By Rebecca Zanolini
Fifty-one years ago today in the Dominican Republic, sisters Patria, Minerva, and Maria Teresa Mirabal were brutally murdered by orders of their then-government leader, Rafael Trujillo, also known as el jefe.
The sisters were known by their supporters and revolutionary colleagues as las mariposas ---the butterflies. These brave sisters helped initiate a road to justice and equality in their small island country that had been under the rule of a vicious dictator for nearly 30 years.
During his reign of terror, it is estimated that Trujillo had tens of thousands of people murdered for opposing his government and his desire to eradicate neighboring dark-skinned Haitians from the island. Because of the valiant effort and tragic death of the Mirabal sisters, many countries in Latin America recognize today, November 25, as the International Day for Elimination of Violence Against Women.
Thus, on this post-Thanksgiving Day, I encourage us all to take a moment of silence - in remembrance of the Mirabal sisters who lost their lives on November 25, 1960, and in remembrance of the thousands of lives who have been both directly and indirectly impacted by violence towards women. To honor these women and the women in your life, wear a butterfly today and share this story or your own story with others.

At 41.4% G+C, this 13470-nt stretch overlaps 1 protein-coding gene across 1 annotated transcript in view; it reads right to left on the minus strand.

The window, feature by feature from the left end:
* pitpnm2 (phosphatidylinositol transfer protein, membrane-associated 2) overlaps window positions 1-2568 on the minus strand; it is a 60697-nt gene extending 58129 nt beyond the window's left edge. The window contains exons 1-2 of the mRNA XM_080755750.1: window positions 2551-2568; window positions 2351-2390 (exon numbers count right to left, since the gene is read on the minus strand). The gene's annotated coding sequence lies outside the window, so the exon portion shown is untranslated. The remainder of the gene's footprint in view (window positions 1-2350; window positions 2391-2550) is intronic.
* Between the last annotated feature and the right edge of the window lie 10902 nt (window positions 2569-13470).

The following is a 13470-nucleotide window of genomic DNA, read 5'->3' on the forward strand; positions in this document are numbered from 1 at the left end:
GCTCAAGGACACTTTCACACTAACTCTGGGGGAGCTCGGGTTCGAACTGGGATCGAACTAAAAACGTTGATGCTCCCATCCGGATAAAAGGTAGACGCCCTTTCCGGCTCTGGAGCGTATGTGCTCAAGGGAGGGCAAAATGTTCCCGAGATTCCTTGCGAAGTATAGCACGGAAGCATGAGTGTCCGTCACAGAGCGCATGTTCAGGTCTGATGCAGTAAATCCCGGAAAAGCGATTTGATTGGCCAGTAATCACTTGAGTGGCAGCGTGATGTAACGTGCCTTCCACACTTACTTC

Long live the butterflies!
About the author: My name is Rebecca Zanolini, and I am currently a full-time Spanish Instructor with Middle Tennessee State University. I hold a Master of Arts in Teaching and an Educational Specialist degree (Ed.S.) in Curriculum and Instruction with an emphasis in Culture, Cognition, and the Learning Process. Currently I am pursuing doctoral studies in Curriculum and Instruction at Tennessee State University. Beyond my passion for teaching the Spanish language, I am passionate about achieving social and educational equality for Tennesseans of minority and immigrant backgrounds and improving the quality of life for all people in our community. Most recently, I have served on the Equity Task Force Committee with Franklin Special School District, volunteered with FUTURO of MTSU, and helped to lead and moderate an equality forum at MTSU known as, “We are Created E.Q.U.A.L.”